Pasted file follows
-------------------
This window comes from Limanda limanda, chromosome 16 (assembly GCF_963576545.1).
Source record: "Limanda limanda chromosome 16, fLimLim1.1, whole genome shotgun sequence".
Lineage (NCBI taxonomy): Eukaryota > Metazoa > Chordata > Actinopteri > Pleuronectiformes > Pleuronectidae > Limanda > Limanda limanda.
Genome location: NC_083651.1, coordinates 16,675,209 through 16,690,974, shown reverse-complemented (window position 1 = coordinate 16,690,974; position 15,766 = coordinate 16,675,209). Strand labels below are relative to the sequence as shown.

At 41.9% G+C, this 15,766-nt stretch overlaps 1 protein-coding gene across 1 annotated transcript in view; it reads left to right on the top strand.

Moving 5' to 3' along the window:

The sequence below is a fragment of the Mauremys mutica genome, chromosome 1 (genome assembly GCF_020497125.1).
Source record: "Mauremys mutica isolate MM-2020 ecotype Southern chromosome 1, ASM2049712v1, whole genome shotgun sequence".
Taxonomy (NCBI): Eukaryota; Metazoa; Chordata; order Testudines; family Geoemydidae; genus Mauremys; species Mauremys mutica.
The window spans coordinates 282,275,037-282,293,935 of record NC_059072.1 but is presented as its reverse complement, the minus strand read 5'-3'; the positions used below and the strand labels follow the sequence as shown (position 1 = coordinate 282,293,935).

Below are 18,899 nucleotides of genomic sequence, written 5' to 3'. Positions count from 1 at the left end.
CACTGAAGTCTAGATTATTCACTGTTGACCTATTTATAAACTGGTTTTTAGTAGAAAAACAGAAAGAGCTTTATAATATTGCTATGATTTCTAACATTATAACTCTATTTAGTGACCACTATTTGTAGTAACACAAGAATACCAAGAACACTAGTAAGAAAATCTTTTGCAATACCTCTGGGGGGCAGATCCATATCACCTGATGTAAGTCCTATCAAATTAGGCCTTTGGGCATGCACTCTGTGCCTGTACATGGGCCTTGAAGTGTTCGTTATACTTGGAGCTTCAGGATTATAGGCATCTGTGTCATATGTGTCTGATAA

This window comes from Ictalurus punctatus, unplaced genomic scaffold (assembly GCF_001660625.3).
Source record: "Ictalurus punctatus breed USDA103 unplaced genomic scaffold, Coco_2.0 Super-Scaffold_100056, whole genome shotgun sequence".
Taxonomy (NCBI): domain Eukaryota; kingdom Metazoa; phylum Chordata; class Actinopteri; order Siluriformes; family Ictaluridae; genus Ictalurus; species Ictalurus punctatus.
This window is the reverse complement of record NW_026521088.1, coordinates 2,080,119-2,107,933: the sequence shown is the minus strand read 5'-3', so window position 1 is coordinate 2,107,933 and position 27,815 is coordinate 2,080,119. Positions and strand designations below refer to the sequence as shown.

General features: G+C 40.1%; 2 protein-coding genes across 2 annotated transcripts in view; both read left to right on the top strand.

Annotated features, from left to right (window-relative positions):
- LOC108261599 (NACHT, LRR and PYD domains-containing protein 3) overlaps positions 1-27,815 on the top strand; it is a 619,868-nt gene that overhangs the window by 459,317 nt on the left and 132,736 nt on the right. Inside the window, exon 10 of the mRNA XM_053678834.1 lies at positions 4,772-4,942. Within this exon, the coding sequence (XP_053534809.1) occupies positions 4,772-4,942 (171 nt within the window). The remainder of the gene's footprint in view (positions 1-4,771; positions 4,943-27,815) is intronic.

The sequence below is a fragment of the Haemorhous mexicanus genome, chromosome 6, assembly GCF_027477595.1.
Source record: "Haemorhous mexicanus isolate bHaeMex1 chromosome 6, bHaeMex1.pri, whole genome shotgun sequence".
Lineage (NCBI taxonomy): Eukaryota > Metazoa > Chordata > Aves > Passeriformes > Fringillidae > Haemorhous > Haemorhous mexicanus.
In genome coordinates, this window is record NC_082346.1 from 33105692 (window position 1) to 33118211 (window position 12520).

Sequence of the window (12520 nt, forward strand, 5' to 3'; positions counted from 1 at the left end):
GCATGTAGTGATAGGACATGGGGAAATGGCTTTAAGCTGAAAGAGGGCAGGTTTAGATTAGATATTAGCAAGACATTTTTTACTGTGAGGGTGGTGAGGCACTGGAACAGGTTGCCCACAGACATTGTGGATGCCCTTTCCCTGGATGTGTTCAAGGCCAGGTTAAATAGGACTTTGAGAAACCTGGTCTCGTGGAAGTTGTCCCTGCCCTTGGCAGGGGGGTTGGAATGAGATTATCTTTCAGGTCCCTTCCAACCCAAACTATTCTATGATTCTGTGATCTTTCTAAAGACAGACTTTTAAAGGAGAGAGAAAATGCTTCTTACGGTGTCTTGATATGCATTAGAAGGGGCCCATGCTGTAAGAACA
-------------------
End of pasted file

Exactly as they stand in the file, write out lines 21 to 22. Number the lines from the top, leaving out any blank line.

Source record: "Haemorhous mexicanus isolate bHaeMex1 chromosome 6, bHaeMex1.pri, whole genome shotgun sequence".
Lineage (NCBI taxonomy): Eukaryota > Metazoa > Chordata > Aves > Passeriformes > Fringillidae > Haemorhous > Haemorhous mexicanus.